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Today, more than 12,000 U.S. wine shops have a presence on the web. But just 14 states allow consumers to order wine from out-of-state retailers.
Eleven states prohibit residents from ordering wine from out-of-state wineries. Four states ban the sale of wine on Sundays. The overwhelming majority of Americans support supermarket wine sales, but 15 states force consumers to purchase their wine in a dedicated liquor store. In another 15 states, it's illegal to bring your own bottle of wine into a restaurant -- even if the restaurant owner is okay with it.
Like virtually all America's liquor laws, these restrictions trace their origins to Prohibition. Today, these laws simply harm consumers and enrich special interests.
Fortunately, there's a new organization that's fighting these anti-consumer wine laws. Called the American Wine Consumer Coalition (www.WineConsumers .org), the group deserves every wine lover's support.
When Prohibition was repealed 80 years ago, states were given the authority to regulate the "transportation or importation" of liquor within their borders. At the insistence of a motley crew of interest groups, states imposed an assortment of rules.
A top priority was weakening producers, because before prohibition, teetotalers and law enforcement alike believed they wielded too much power. Temperance advocates blamed producers for the ills of drunkenness; police officers associated producers with organized crime.
Lawmakers answered this call in one of two ways. They either took control of the sale and/or distribution of alcohol or created a "wholesaler tier" to sit between producers and retailers.
Today, just Pennsylvania and Utah maintain total control on alcohol sales. In those two states, government officials decide which liquor brands are sold, how much is charged, and where those products can be purchased.
Virtually every other state depends on a wholesale tier through which most alcohol must pass. This is essentially a state-mandated middleman.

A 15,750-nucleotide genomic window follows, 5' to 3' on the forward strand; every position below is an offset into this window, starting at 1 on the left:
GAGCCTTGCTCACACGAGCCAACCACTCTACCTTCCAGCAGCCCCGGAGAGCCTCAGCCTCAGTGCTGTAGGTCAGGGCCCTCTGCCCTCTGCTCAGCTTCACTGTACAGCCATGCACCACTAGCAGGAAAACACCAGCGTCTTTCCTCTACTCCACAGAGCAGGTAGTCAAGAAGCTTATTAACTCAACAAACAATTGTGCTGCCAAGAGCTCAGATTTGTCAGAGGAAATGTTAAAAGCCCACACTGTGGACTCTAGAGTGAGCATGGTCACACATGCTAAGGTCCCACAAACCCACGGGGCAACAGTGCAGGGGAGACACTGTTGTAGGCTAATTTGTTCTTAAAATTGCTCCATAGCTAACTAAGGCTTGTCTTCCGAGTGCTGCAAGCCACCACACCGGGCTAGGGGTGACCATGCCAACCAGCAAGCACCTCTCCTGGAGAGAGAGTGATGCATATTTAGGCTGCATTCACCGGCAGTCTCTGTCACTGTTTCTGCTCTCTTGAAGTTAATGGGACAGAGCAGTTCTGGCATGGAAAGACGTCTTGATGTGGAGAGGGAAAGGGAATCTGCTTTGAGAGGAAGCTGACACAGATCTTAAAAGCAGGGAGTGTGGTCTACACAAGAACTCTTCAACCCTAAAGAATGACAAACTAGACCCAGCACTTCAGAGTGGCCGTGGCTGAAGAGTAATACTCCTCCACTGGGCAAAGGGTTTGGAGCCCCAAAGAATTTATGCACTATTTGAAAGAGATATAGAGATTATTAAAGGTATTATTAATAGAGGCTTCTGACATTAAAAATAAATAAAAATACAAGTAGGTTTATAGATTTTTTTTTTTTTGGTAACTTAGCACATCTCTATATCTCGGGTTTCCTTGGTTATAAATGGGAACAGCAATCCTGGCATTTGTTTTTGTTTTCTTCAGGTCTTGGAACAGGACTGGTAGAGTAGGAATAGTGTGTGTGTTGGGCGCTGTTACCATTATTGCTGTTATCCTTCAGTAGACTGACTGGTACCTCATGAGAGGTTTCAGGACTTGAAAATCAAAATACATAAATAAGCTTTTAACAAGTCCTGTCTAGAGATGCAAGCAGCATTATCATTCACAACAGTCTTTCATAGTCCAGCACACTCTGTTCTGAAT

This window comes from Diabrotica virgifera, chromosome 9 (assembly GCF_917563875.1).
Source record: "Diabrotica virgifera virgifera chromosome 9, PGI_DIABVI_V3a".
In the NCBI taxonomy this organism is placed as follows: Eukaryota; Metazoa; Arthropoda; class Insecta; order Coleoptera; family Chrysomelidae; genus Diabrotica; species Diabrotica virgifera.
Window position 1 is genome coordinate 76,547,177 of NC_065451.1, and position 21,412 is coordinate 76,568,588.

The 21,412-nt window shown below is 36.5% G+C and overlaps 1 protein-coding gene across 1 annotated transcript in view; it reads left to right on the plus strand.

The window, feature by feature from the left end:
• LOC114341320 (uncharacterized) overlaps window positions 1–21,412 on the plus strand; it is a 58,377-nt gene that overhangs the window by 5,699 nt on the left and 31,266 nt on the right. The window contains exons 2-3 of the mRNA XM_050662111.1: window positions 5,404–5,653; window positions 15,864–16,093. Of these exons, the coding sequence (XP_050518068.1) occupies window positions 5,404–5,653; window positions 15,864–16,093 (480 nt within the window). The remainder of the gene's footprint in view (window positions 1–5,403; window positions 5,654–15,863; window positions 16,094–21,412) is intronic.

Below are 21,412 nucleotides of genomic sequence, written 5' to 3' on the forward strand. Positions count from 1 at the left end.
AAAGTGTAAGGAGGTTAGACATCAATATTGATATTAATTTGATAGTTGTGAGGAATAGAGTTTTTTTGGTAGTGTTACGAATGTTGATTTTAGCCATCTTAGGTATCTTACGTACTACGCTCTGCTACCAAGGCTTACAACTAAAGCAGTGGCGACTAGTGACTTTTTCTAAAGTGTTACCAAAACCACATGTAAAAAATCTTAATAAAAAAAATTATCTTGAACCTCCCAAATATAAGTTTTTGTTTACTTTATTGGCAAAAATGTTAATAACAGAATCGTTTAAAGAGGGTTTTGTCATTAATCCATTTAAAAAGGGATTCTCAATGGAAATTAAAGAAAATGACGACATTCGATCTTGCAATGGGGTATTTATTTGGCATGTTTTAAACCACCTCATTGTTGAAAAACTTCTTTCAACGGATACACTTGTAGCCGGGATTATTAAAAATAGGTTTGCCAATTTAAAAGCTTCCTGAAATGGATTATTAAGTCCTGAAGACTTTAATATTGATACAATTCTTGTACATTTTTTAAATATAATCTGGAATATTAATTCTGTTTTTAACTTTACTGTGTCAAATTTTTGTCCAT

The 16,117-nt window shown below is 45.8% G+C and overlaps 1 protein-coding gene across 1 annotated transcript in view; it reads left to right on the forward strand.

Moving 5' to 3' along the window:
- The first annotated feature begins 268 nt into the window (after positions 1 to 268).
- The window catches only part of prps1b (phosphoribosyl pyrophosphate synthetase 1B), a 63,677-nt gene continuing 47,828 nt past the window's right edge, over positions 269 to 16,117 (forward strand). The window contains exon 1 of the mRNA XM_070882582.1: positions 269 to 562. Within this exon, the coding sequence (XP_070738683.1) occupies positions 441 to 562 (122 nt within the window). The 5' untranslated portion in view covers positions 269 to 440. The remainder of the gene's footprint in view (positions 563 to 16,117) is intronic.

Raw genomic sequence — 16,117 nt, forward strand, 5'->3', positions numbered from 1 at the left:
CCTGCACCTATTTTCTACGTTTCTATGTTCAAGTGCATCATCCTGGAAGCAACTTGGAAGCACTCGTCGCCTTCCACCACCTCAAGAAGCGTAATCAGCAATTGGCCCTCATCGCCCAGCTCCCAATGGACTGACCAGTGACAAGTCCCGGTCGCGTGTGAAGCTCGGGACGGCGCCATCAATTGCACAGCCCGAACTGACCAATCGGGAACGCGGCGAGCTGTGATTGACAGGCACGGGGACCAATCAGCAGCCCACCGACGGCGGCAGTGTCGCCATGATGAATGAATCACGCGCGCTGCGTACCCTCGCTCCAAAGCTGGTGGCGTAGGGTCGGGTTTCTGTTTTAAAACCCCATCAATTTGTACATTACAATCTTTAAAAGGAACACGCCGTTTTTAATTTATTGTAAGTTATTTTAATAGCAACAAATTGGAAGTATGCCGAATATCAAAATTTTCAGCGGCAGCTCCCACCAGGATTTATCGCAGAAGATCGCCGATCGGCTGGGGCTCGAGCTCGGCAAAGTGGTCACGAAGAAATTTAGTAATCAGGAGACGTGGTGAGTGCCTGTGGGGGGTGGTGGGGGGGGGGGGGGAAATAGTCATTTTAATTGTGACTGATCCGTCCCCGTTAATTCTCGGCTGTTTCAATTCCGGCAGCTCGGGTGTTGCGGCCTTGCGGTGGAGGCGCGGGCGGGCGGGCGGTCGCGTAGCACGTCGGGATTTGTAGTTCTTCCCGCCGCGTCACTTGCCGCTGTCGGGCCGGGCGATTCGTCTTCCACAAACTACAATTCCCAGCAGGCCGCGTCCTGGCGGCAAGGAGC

As one might guess, wholesaling is big business. Together, the nation's two largest wholesalers had revenues of more than $14 billion last year. So it's no surprise that the wholesaling industry fights hard against efforts to undermine its presence.
Consider direct-to-consumer wine sales.
About 20 years ago, Americans started developing a taste for high-end wines, typically from California. Many consumers started ordering directly from producers.
Such transactions cut out wholesalers, so they spearheaded a campaign to prohibit winery-to-consumer shipping. Consumers responded with lawsuits, and in 2005, the Supreme Court ruled that state lawmakers could only prohibit direct shipping from out-of-state wineries if they blocked wineries in their states from shipping out of state. The 11 states that still prohibit direct-to-consumer wine sales hardly produce any wine of their own.
The wholesaling industry has also fought to block online retailer-to-consumer wine sales -- and remains successful in 36 states. So if you live in Pennsylvania and desperately want a bottle of wine that can only be found at a store in Washington, D.C., you're out of luck.
Wine retailers obstruct supermarket wine sales. After all, if consumers could pick up a bottle of Merlot while shopping for dinner, they might skip the trip to the liquor store. And while bans on Sunday sales were originally promoted to keep the Sabbath holy, they're now pushed by retailers who hate the thought of increased competition.
Laws against bringing your own bottle of wine into a restaurant are pushed by the restaurant lobby. The reason? Restaurants profit handsomely from wine sales, typically tripling the retail price. Plus, it's easy to imagine an upstart restaurant gaining traction by encouraging patrons to bring in their own booze -- and established restaurants don't enjoy competition.
America's liquor laws are designed to protect and serve special interests -- not consumers. That's why the time has come for the American Wine Consumer Coalition.